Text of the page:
All of USA Network's series share one quality: distinctive lead characters who become media personalities in their own right. For example, there's no doubt that while White Collar is a great ensemble piece, it's Matt Bomer's Neal Caffrey who gets most of the attention and promotional exposure. So it is that the network's newest series, Fairly Legal, is resting on the shoulders of Sarah Shahi. If you're one of those people still annoyed at NBC for cancelling Life, you know that she's more than deserving of her own series. She is a very talented actress, and though she doesn't get to show that as much given that Fairly Legal isn't as complex or as gritty as Life, there's no doubt she belongs as a series lead. The show that surrounds her, though, is equal parts hit and miss.
Lawyer turned mediator Kate Reed (Shahi) has the kind of chaotic personal life that Ally McBeal would understand. Her well-respected father has recently passed, leaving Kate with his tiny houseboat - and an acrimonious relationship with her stepmother Lauren (Virginia Williams), who's closer in age to being Kate's sister. Meanwhile, she's divorced from smooth-talking Assistant District Attorney Justin Patrick (Michael Trucco), but that doesn't stop her from sleeping with him, or him from pining after her. The only people in her life who seem to have it together are her brother (Ethan Embry) and her trusted assistant Leonardo (Baron Vaughn). On paper, I'd start rolling my eyes; is there any successful professional, especially a female one, on television who doesn't have a messy personal life?
However, I'm willing to give the show a pass because there's some developing chemistry amongst the cast. Lauren is talked about as if she's the prototypical evil stepmother, but Williams doesn't play that character, instead giving her moments of surprising vulnerability. The one relationship that's got me curious is the one between Justin and Kate - while you can start to see in the pilot why their marriage derailed, they obviously still have torches for each other and it would be interesting to see them try and reconnect - as long as it's honestly reconnect and not just continually sleeping together with no character development. For his part, Trucco plays the guy who can't keep from saying the wrong thing so well; he's stubborn, but not unlikeable, and he's obviously got his heart in the right place even if his mouth isn't. He and Shahi have an interesting rapport that I hope is explored.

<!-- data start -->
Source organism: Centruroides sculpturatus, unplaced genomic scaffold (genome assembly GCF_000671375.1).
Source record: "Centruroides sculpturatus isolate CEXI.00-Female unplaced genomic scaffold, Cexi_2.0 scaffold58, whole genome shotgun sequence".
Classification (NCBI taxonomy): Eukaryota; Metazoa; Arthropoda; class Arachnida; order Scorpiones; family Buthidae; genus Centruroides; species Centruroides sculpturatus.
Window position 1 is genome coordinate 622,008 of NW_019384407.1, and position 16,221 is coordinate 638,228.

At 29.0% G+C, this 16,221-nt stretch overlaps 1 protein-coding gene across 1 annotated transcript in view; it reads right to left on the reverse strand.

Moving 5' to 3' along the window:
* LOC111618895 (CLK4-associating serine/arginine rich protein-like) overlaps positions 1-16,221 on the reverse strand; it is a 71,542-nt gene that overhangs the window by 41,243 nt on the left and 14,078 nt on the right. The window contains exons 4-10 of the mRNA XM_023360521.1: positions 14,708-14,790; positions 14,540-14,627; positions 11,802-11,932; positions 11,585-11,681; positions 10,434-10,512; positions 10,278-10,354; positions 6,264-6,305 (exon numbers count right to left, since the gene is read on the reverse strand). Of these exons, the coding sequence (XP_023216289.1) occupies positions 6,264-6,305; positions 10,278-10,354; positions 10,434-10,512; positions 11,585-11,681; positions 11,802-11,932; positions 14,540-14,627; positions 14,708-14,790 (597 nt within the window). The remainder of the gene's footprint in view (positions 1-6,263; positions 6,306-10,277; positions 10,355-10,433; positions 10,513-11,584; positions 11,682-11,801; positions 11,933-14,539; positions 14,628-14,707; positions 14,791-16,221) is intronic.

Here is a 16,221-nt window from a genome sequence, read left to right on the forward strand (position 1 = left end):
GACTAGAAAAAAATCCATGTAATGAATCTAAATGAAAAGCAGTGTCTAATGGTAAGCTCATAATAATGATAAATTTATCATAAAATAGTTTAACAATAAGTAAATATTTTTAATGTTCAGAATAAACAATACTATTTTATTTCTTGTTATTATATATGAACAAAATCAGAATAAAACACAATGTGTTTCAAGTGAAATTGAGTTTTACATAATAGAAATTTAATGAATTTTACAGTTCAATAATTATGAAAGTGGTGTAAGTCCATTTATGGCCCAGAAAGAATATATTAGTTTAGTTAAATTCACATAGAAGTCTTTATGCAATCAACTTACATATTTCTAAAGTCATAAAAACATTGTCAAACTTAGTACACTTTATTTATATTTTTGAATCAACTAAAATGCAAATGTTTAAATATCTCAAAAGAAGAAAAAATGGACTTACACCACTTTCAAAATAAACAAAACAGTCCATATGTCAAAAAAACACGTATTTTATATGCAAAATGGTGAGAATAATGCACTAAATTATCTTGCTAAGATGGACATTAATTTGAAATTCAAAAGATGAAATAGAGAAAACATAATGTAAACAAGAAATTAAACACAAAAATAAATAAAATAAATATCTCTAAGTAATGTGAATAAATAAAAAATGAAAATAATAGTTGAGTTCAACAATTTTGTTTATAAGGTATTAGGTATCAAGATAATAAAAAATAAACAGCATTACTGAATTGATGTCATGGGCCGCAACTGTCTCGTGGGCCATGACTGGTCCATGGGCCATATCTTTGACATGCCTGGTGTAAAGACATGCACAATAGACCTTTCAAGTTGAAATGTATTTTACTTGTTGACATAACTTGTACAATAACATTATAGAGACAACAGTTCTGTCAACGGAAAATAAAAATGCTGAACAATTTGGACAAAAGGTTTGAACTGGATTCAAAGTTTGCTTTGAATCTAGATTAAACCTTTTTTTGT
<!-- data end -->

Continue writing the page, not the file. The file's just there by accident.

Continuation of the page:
That said, once you strip away the character drama, Fairly Legal is, well...a fairly interesting but not really unique legal series. (It's not even the only series this season in the same vein; NBC's Harry's Law, with Kathy Bates, also deals considerably though not exclusively with mediation.) It's already seen its first-season order cut from twelve episodes to ten. The pilot's a toss-up between fresh details and things we've seen before, with not necessarily more of one than the other. There's a father locked in a disagreement with his irresponsible son; who's at fault won't surprise you but it will reveal a surprising secret about one of them. There's the cranky old judge who dislikes Kate, which isn't exactly novel either. Then there's the hint of an ongoing subplot about Kate's late father (or at least her relationship with him) - a potential mythology for a show that doesn't need one. Yet there's also a neat opening sequence where Kate ends up in the middle of a robbery and talks everyone's way out of it. If only the entire show were as witty and honest. Still, it is just the pilot; there aren't many pilots in the history of television that aren't struggling to define themselves.
Fairly Legal has a lot of potential, namely that it has a charismatic cast whose chemistry sometimes becomes more interesting than whatever it is they're talking about. There's enough good in the acting that I'm willing to wait and see if the writing improves. Not only does the show have a decent main cast, but there are guest appearances from people like Ken Howard (Crossing Jordan), Gerald McRaney, Richard Dean Anderson, Anne-Marie Johnson (In The Heat of the Night, JAG), Paul Schulze (24), and Chris Vance (Burn Notice). I simply hope that the show holds up to the high standard of quality that we've come to expect from the USA Network brand, and not another forgettable show about a neurotic, single female professional.
I only have one honestly burning question: wouldn't it be amazing if the producers could book Damian Lewis for a guest appearance?
Fairly Legal premieres next Thursday on USA, in Burn Notice's former time slot of 10 PM ET/PT.